Today the public vote has gone live for the UK Blog Award nominations with the winner to be announced in 2018. I am absolutely delighted to have been nominated for the second year ( I don’t know who nominated me but thank you!). Winning is always lovely but I’m so pleased to be recognised and nominated! You can vote for my blog to win here:
A few weeks ago I presented at the second Digital Innovation Summit in Dubai at Jumeriah English Speaking School ( known as JESS). I have written an overview of the event that will be published in the upcoming edition of Education Journal Middle East (so apologies if this blog post seems self indulgent as it is just about my presentation which I didn’t refer to in the EJME article!). Many people have contacted me since my presentation to ask questions or provide feedback. I thought I would address any questions and share my slides for anyone who wasn’t able to attend my session or the event.
Channel 4 have created a series of documentaries that follow schools across the UK with their staff, pupils and parents over an entire academic year. Previous series include Educating Essex, Educating Cardiff and Yorkshire. The latest series has returned focusing on a secondary school in Salford – Harrop Fold School. Similar to previous series this series has been very popular and widely watched across the country. If you are in the UK and haven’t watched this series you can do so here.
I was in WH Smiths London Heathrow waiting for my flight to Abu Dhabi when I discovered a book entitled The Secret Teacher. It really is a secret because the author is unknown, despite people online trying to solve who the mystery author is! You might be familiar with The Guardian – Secret Teacher articles where teachers use anonymity to write about something connected to education that is bothering or frustrating them or something they simply could not express and publish for fear of losing their job! The Secret Teacher book isn’t a collection of secret teacher articles from The Guardian archives. Instead, it tells the story of a struggling Newly Qualified Teacher in an inner-city state school and his journey through the early years of his teaching career. It is clearly written by a teacher – with so much insight into teaching today in the UK. I’m not sure how much of the story is fiction or fact but there will be stories, scenarios and people that all teachers can relate to in this book!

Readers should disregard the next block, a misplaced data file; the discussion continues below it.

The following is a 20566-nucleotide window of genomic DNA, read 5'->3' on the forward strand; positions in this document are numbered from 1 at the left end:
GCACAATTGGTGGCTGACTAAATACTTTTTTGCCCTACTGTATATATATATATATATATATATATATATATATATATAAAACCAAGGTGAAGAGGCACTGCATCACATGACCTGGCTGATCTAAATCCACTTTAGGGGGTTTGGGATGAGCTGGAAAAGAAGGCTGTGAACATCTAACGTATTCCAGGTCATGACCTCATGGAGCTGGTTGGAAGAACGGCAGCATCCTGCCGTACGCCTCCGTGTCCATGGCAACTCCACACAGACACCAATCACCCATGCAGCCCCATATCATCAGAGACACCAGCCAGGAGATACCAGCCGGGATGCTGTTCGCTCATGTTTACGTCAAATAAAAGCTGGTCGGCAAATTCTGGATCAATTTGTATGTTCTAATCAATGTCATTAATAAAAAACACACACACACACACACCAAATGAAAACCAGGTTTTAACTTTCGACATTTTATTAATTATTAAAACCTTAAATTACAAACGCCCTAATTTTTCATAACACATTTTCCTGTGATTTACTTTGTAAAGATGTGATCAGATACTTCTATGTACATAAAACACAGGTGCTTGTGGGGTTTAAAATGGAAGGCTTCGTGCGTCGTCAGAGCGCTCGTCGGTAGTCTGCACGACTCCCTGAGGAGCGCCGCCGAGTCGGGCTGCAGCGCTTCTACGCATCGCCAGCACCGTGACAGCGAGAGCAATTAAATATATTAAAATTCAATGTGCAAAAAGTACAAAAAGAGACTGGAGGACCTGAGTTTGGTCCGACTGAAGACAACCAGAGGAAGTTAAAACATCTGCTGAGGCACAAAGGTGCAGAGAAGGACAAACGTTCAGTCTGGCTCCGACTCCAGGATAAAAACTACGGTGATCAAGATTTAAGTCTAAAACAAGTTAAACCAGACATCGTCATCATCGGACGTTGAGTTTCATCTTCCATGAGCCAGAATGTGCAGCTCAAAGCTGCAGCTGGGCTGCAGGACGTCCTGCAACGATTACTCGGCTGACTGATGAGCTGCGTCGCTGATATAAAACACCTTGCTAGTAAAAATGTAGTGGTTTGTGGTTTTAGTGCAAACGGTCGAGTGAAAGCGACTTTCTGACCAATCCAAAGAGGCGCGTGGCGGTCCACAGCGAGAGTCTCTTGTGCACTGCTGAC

I was actually reading The Secret of Literacy by David Didau when I decided to purchase Don’t Call it Literacy! by Geoff Barton. Didau often praises Barton and credits him as being the inspiration to write his own book about literacy. I was really enjoying The Secret of Literacy, so I felt compelled to read this book by Geoff Barton, after the references made by Didau. I only recently became aware of Geoff Barton when he was involved in a very public campaign to become the General Secretary of the Association of School and College Leaders (ASCL) – and he was successful. Barton received a huge amount of support online, illustrating how he is highly respected across the educational community. Barton was previously Headteacher and Teacher of English, of course. Barton really does have a very impressive CV!